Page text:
by John Larmer
Editor in Chief
Over the summer, you’ve spent some time planning what you think will be a great project for the beginning of the school year. You’re eager to launch it on Day Two, after you’ve introduced yourself to your students on Day One. Or should you wait until, say, Week Two, Three, or even later to start the project?
The answer is: it depends.
It may be just fine to start the year with a project if your students already know what it means to work PBL-style. If your school has a robust project-based program, or at least the teachers your students had last year did a lot of PBL, starting your class with a project sends a message to students: let's get right to it, this is how we learn here. It engages them actively right away: no time to think, “OK, here I am, back in boring old school.”
But what if your students are not very experienced with PBL? Are they able to work in teams, conduct inquiry, and make a presentation to an audience? Have they ever been asked to think about an open-ended question or use problem-solving strategies? Have they ever had to complete a complex task over an extended period of time, one that involved planning, organization, and processes for critique and revision? Do they know how to use the Internet or the library to find answers to their questions? Do they know what a rubric is? Can they handle the technology they’ll need, or will they drag out the project by spending days and days figuring out how to produce those slick videos you envisioned?
If the answer to these questions is “no” or “I’m not sure” then it might be good to lay a foundation first, and build students’ skills before beginning project work. Taking the time to do this will pay off by making your first project go much more smoothly.
You could approach the foundation-laying job in a variety of ways. For example, you could have students practice what they’ll need for PBL in a series of discreet lessons. On one day (or two or three) they learn about Internet research; the next few days they learn how to work in teams, next week they learn processes for problem-solving and for giving and receiving critical feedback on their work. Then they might learn how to use a certain technology, speak in public, and organize a presentation. Or instead of separate lessons, you could have students experience one or more “mini-projects” which emphasize various PBL competencies and habits of mind and work.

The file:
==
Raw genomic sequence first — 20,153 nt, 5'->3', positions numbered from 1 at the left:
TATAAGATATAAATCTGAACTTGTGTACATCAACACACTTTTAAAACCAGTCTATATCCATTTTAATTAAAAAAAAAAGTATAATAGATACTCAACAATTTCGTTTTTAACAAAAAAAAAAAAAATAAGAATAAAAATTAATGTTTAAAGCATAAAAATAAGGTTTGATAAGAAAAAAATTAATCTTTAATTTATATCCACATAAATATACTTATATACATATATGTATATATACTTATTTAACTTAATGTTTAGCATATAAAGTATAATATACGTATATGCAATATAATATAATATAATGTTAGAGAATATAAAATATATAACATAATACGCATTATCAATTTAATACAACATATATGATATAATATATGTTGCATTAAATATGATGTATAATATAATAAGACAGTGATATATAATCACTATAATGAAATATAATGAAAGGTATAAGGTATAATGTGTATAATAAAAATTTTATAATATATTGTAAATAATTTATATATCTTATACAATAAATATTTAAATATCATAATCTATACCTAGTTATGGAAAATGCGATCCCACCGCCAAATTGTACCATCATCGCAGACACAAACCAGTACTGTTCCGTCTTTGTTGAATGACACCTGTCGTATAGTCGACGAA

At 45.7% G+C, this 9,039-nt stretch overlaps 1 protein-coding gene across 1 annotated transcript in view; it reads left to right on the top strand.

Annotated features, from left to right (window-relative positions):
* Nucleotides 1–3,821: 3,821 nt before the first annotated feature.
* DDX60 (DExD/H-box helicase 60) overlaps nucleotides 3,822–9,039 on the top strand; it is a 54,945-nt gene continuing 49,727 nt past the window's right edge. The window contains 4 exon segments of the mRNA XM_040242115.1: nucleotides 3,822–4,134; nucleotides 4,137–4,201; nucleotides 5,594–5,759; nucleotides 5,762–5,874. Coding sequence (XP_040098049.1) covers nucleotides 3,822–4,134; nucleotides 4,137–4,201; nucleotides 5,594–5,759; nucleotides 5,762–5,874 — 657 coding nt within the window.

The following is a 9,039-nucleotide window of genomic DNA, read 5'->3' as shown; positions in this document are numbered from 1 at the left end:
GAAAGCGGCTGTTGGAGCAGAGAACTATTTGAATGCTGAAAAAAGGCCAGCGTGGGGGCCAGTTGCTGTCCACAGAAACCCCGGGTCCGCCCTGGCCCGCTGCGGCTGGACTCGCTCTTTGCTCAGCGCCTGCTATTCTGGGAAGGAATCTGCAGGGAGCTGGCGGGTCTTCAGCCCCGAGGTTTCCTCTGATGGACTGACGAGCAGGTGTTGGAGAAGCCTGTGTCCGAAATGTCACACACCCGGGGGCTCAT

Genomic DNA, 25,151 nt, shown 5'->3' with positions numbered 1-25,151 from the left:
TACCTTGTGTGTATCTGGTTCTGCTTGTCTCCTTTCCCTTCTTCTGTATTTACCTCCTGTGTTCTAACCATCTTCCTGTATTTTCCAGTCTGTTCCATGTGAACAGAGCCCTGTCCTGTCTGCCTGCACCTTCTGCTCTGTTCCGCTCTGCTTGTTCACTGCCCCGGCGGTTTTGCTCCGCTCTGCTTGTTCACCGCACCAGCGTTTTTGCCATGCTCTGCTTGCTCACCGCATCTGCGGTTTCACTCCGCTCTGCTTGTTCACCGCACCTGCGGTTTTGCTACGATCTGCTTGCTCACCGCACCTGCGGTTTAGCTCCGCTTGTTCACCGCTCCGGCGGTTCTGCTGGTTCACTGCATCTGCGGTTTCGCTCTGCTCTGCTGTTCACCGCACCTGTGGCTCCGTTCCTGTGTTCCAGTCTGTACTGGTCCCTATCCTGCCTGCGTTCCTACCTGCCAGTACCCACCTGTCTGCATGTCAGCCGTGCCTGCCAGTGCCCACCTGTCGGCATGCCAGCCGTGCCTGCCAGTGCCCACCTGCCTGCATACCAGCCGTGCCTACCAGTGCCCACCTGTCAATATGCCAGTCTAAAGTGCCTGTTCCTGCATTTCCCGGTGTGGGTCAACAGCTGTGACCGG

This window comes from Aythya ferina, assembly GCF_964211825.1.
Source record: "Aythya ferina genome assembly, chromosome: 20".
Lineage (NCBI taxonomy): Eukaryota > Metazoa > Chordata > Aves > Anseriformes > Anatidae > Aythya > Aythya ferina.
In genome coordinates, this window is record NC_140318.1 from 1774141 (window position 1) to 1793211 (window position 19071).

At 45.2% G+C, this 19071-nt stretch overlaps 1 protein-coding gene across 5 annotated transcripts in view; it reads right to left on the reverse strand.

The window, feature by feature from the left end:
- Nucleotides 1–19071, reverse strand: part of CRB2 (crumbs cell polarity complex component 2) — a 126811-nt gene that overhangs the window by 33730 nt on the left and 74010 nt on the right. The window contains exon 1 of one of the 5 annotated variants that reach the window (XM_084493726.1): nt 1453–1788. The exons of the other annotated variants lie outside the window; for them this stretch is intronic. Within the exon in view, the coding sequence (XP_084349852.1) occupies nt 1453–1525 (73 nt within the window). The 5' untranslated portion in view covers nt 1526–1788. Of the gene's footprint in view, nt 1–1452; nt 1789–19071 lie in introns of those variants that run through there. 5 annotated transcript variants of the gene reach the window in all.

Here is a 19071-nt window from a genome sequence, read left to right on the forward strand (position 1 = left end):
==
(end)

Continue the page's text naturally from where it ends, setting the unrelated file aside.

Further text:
Important Reminder: When you do these PBL skill-building lessons or mini-projects, make sure their focus is also on important content and academic skills drawn from your standards. Create PBL practice opportunities that also teach subject-area facts, terminology, concepts, skills, and processes.
Here are some tips for preparing students for the “4 C’s” competencies they’ll need for PBL, drawn from BIE’s PBL Toolkit series of PBL how-to books:
Creativity and Innovation:
As an alternative to the “lay a foundation before the first project” approach, some teachers instead plan a series of projects to intentionally build various skills over time. For example, one project might emphasize how to work in teams, the next focus explicitly on critical thinking, the next teach students to use a 3D printer, and so on. This approach requires some careful coordinated planning, however. Some schools consciously scaffold specific PBL skills by grade level or semester – all 6th graders might work on information-gathering in first-quarter projects, following a process for innovation in second-quarter projects, and making multimedia presentations in third-quarter projects. Fourth-quarter projects could ask students to put it all together.
One last thought: while you’re building students’ skills for working in a PBL environment, don't forget to build the right classroom culture. Do lots of team-building activities so students feel comfortable with and supportive of each other. Get to know your students so you can place them in effective project teams and anticipate what scaffolding they’re going to need. Let students know that you expect them to work independently from the teacher to some extent. Let them know that it’s OK to not know the “right answer” to an open-ended question, OK to propose out-of-the-box questions and ideas, and OK to fail as part of the process of innovation. Let them know you’re excited about PBL and that, while you expect much of them, you’ll be right alongside them on the journey.